Q and A edition: please know that any grump you detect in my replies to your perfectly valid and excellent questions has been triggered not by you but by [gestures out the window].
Who ISN'T in a terrible mood here at the end of this godforsaken week? Oh, not you, BARBARA? Well, that's just great, you little peppy-ass bit--oh, hi, everyone. TGI Friday lol :)
Thank you to everyone who sent in a question this week; your questions were all so thoughtful. Am keeping them all anonymous here, but you know who you are, and I would like to tell each of you up front that you are both intelligent and toothsome.
Q: What's the ideal agent/client relationship? I recently signed with an agent and am still trying to navigate if I should be the one asking her about freelance opportunities and other possibilities, or if it's considered better to let your agent tell you of opportunities they come across. I don't want to appear too enthusiastic to her or annoy her by taking up too much of her time (imposter syndrome? very possibly!). Can you speak a little bit about the best client/agent relationships you've had, and what the balance has been?
A: YAY — I already answered this question, way back when in the first post I ever wrote for “Glow.” It’s free to all, and you can read it here.
…Wait, no I’m not. I want to add one more thing here. It’s radically honest and unflattering to both of us, but I’m offering it in the spirit of It’s 2022 and We’re All Bankrupt On Fucks.
Ok. What you need to understand is that many of us agents were pulled down our career path by deeply ingrained Helper Monkey tendencies. Inside and out of work, we really want to delight the people we care about.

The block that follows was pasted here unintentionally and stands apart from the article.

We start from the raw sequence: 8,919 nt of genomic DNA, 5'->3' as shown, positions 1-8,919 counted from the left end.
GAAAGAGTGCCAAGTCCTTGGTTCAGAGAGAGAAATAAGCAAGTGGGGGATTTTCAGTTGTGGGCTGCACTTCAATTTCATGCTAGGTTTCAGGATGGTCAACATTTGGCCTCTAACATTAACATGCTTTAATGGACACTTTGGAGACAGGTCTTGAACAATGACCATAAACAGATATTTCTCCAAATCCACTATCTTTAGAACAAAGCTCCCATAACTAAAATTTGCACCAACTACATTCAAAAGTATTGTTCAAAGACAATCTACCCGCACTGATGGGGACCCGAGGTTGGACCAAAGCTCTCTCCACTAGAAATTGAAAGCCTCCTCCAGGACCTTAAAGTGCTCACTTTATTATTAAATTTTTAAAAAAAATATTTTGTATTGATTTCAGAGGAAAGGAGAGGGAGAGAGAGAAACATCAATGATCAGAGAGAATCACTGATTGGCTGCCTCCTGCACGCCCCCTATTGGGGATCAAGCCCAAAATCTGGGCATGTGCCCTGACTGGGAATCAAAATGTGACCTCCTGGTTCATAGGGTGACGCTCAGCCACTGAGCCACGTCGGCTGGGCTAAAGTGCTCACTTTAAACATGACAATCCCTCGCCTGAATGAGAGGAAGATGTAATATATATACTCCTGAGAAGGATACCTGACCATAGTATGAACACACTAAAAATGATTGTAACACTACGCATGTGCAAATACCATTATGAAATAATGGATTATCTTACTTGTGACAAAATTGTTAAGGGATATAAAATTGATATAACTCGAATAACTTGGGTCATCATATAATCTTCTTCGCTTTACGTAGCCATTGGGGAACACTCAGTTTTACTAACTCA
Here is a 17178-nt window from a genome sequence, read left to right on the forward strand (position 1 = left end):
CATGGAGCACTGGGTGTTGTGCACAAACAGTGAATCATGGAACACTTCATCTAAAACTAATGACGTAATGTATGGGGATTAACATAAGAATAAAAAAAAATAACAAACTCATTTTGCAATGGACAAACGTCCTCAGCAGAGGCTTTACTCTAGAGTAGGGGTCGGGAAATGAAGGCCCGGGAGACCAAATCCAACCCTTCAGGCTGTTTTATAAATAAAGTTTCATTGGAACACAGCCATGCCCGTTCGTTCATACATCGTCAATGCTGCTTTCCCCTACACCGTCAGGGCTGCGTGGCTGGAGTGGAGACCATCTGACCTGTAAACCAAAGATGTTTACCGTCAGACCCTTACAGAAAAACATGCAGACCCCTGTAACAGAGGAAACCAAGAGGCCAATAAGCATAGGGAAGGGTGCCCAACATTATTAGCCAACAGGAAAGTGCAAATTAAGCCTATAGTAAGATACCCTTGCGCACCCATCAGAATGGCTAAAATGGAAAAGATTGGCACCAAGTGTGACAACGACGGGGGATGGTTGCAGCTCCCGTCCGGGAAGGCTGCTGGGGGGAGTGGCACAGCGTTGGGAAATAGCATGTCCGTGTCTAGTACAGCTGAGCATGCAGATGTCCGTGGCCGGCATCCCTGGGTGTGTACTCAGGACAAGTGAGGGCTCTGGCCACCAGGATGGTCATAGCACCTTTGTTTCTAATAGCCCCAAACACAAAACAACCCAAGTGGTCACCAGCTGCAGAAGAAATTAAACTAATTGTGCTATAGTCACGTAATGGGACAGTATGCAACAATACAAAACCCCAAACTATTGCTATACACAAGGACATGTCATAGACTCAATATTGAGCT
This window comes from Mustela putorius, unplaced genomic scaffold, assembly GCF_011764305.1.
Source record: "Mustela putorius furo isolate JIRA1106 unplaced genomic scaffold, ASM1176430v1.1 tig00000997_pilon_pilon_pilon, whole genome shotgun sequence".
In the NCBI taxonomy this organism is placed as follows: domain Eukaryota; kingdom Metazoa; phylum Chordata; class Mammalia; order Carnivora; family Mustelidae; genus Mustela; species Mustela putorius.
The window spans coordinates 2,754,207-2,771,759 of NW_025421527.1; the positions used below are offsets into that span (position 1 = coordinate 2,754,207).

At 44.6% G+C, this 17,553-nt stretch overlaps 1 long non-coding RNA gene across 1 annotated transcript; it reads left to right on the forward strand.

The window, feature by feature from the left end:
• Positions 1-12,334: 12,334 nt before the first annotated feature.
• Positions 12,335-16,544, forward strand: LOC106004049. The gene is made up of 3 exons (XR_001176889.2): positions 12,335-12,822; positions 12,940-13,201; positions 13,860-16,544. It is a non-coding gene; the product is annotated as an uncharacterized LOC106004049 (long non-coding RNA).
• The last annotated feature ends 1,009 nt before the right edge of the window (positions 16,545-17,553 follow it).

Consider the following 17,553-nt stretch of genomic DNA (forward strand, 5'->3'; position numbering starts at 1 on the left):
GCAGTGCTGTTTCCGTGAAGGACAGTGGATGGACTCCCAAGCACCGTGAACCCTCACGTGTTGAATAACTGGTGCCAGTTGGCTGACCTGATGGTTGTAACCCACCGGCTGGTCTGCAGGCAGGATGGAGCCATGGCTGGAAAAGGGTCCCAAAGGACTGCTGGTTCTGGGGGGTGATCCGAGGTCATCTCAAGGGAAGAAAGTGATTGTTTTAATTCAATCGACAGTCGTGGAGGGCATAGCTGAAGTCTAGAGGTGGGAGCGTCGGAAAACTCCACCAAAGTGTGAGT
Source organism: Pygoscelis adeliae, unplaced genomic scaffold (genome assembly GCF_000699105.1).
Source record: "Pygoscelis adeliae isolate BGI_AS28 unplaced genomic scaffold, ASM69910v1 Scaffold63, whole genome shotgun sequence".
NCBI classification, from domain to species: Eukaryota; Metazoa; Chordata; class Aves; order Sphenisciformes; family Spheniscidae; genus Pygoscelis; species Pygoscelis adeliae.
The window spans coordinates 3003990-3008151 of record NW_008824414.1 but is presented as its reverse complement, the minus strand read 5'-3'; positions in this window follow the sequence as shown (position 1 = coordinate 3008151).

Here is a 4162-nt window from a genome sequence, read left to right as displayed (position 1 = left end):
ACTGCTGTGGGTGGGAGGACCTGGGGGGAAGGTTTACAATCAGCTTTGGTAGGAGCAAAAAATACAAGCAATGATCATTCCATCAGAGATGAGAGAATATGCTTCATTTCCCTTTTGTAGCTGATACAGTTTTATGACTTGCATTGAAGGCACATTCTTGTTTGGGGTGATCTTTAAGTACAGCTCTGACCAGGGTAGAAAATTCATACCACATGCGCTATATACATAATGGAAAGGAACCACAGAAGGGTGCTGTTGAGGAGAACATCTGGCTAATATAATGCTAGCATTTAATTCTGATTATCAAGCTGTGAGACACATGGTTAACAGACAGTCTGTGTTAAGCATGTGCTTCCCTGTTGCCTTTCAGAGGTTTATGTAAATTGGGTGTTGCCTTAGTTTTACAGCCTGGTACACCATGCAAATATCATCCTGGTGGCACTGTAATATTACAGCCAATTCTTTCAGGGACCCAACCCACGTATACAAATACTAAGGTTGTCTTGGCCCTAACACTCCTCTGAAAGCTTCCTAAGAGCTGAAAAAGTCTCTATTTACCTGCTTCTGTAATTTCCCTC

In other words, we struggle—seriously, we; I have talked with many other agents about this over the years—with codependency. And if we let our guard down, a certain kind of reassurance-seeking behavior from other adults can trigger us to obsess and overfunction on their behalf.
If the reassurance-seeking behavior in question is frequent, repetitive, or sustained, and nothing we do or say seems to “fix” it for long—duh, it never does—we inevitably become resentful and burn out.
Asking your agent whether they help clients handle freelance stuff is ABSOLUTELY NOT A PROBLEM. That is a normal, appropriate, and professional question.
Here’s what isn’t: asking them a question like the “aside” in the email you sent me: “Imposter syndrome? Very possibly”
[“LOL. No, wait, seriously, can you reassure me that having needs is okay?”]
In the long term, if your agent is like me—and just so the rest of you know, this person’s agent is not me!—such reassurance-seeking will do to their capacity to serve you what a tiny nail does when it gets lodged in a car tire. Unless they’ve done the years of work necessary to learn how to reinforce and repair their tires, things are going to end in a flat. Or, rarely: a tire explosion.
Ask for what you need. Ask for it without drama. Decide whether or not the answer works for you, then conduct your life and relationships accordingly, including if necessary by ending them.
Be the final authority on yourself. Please.
Q: I've read your very thorough guide to foreign rights and was wondering what the usual vibe/timing is for trying to sell rights outside of the US and the UK? My novel has sold in the US (North American rights only) and is on sub in the UK. I haven't heard anything about my agency trying to sell foreign rights anywhere else in the world and am wondering if it's normal to do so only if the rights sell in bigger places like the UK? Should I assume my agency will try (or is currently trying) to sell foreign rights elsewhere, or that they might not be submitting my book anywhere outside the UK at all?